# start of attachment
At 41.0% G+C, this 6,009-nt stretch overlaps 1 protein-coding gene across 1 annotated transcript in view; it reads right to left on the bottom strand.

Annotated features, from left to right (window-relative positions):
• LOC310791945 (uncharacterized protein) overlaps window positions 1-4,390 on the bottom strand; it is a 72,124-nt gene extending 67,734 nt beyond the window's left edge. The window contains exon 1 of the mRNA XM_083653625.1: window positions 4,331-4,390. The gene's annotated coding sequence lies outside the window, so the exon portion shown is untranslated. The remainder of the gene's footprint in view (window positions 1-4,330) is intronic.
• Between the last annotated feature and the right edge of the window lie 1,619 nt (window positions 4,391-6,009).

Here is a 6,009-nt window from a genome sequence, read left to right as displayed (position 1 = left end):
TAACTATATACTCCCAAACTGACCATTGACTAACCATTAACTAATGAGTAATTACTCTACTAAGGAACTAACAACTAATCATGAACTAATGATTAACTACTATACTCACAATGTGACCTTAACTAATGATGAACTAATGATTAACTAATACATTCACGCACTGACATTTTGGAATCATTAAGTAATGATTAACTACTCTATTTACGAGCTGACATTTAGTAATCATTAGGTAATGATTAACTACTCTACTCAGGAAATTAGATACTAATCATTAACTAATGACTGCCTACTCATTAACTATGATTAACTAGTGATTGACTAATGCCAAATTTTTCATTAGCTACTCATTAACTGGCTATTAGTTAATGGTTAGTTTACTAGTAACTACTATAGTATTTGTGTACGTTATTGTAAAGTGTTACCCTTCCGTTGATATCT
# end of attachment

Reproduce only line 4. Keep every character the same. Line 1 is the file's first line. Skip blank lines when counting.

• Between the last annotated feature and the right edge of the window lie 1,619 nt (window positions 4,391-6,009).